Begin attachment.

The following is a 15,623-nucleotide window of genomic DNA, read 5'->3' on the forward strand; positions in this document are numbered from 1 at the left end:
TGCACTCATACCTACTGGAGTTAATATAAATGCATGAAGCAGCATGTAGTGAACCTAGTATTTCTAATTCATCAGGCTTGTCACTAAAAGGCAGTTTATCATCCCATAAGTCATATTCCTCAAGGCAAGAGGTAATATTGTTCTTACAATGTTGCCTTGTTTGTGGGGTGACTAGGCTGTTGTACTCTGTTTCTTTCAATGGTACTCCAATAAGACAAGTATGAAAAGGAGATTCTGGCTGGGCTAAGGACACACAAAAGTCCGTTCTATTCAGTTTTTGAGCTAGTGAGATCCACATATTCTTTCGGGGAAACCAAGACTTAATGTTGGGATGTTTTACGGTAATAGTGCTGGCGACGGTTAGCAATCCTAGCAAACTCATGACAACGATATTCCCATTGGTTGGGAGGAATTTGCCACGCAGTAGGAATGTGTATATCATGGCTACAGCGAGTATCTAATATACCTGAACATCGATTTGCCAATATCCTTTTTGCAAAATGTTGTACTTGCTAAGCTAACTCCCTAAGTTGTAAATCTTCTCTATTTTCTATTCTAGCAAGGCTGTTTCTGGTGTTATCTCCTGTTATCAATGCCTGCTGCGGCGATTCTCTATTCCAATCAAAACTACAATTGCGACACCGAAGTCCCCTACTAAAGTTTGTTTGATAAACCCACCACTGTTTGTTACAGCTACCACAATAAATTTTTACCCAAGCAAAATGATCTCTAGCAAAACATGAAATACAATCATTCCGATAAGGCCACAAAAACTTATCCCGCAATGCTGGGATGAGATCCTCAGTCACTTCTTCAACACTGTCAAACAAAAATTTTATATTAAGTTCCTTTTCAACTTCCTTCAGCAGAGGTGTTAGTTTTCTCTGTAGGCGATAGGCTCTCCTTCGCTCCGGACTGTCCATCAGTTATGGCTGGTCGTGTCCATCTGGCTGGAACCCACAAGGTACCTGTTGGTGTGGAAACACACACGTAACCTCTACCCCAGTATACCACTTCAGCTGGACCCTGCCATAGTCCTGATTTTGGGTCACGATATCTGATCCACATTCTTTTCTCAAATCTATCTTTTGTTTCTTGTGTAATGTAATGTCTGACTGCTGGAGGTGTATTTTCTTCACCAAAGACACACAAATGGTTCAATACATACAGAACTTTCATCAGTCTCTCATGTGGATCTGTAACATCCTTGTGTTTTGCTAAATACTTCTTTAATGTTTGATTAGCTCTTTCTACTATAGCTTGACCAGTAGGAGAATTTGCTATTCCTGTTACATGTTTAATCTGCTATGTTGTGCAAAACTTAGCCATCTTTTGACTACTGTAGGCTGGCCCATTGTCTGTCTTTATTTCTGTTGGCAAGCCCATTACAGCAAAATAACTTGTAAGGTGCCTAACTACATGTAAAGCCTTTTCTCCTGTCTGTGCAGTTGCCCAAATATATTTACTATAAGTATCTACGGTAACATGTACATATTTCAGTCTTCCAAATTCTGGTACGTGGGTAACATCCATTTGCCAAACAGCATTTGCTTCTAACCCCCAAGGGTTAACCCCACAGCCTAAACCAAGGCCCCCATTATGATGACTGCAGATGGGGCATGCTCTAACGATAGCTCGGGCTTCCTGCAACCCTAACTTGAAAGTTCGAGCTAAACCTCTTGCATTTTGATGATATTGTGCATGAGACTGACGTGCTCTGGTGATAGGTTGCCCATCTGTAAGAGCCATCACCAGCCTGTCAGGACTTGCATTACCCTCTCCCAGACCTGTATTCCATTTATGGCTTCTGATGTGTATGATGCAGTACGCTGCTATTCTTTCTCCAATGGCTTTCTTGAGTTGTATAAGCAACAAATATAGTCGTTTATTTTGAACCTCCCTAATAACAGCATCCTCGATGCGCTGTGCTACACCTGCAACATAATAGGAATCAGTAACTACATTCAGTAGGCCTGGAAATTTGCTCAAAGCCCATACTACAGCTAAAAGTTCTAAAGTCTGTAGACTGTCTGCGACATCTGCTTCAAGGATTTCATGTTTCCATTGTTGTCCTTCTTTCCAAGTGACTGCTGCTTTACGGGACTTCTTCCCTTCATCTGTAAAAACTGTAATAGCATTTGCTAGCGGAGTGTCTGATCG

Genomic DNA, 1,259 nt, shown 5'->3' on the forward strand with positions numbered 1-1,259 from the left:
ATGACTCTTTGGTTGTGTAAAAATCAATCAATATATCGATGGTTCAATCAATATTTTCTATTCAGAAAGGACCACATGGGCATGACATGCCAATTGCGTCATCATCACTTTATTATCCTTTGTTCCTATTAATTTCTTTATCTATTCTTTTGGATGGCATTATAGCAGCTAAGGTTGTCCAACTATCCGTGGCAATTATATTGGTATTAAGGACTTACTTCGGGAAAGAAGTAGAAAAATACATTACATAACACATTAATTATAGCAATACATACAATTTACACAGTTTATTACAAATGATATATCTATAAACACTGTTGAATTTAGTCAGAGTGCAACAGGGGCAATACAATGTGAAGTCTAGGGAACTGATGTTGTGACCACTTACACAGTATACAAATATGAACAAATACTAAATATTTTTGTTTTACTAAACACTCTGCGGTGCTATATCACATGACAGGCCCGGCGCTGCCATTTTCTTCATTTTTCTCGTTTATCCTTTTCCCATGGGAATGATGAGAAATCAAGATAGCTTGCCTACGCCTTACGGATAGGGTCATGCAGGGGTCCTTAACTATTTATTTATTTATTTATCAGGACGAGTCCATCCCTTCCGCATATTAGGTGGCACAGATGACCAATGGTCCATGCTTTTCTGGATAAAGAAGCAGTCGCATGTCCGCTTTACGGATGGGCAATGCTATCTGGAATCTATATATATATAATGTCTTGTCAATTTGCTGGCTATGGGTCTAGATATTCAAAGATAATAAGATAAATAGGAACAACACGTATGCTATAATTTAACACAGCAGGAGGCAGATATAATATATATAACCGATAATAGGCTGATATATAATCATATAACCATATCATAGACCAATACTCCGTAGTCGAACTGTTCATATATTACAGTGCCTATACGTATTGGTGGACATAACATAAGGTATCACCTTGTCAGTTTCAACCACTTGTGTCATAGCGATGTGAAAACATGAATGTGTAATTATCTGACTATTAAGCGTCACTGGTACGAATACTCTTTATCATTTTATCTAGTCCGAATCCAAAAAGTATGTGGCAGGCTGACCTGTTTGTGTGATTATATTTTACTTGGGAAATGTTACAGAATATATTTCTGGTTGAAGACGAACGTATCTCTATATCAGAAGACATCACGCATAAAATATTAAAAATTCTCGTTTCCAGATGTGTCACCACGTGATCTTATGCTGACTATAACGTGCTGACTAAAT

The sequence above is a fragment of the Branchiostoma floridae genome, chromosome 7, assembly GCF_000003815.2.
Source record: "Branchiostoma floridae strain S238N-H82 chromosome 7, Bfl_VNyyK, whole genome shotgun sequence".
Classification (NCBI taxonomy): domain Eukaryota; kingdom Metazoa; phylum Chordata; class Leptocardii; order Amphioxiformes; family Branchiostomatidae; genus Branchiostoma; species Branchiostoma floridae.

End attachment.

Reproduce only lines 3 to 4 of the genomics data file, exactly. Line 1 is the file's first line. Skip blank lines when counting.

Genomic DNA, 1,259 nt, shown 5'->3' on the forward strand with positions numbered 1-1,259 from the left:
ATGACTCTTTGGTTGTGTAAAAATCAATCAATATATCGATGGTTCAATCAATATTTTCTATTCAGAAAGGACCACATGGGCATGACATGCCAATTGCGTCATCATCACTTTATTATCCTTTGTTCCTATTAATTTCTTTATCTATTCTTTTGGATGGCATTATAGCAGCTAAGGTTGTCCAACTATCCGTGGCAATTATATTGGTATTAAGGACTTACTTCGGGAAAGAAGTAGAAAAATACATTACATAACACATTAATTATAGCAATACATACAATTTACACAGTTTATTACAAATGATATATCTATAAACACTGTTGAATTTAGTCAGAGTGCAACAGGGGCAATACAATGTGAAGTCTAGGGAACTGATGTTGTGACCACTTACACAGTATACAAATATGAACAAATACTAAATATTTTTGTTTTACTAAACACTCTGCGGTGCTATATCACATGACAGGCCCGGCGCTGCCATTTTCTTCATTTTTCTCGTTTATCCTTTTCCCATGGGAATGATGAGAAATCAAGATAGCTTGCCTACGCCTTACGGATAGGGTCATGCAGGGGTCCTTAACTATTTATTTATTTATTTATCAGGACGAGTCCATCCCTTCCGCATATTAGGTGGCACAGATGACCAATGGTCCATGCTTTTCTGGATAAAGAAGCAGTCGCATGTCCGCTTTACGGATGGGCAATGCTATCTGGAATCTATATATATATAATGTCTTGTCAATTTGCTGGCTATGGGTCTAGATATTCAAAGATAATAAGATAAATAGGAACAACACGTATGCTATAATTTAACACAGCAGGAGGCAGATATAATATATATAACCGATAATAGGCTGATATATAATCATATAACCATATCATAGACCAATACTCCGTAGTCGAACTGTTCATATATTACAGTGCCTATACGTATTGGTGGACATAACATAAGGTATCACCTTGTCAGTTTCAACCACTTGTGTCATAGCGATGTGAAAACATGAATGTGTAATTATCTGACTATTAAGCGTCACTGGTACGAATACTCTTTATCATTTTATCTAGTCCGAATCCAAAAAGTATGTGGCAGGCTGACCTGTTTGTGTGATTATATTTTACTTGGGAAATGTTACAGAATATATTTCTGGTTGAAGACGAACGTATCTCTATATCAGAAGACATCACGCATAAAATATTAAAAATTCTCGTTTCCAGATGTGTCACCACGTGATCTTATGCTGACTATAACGTGCTGACTAAAT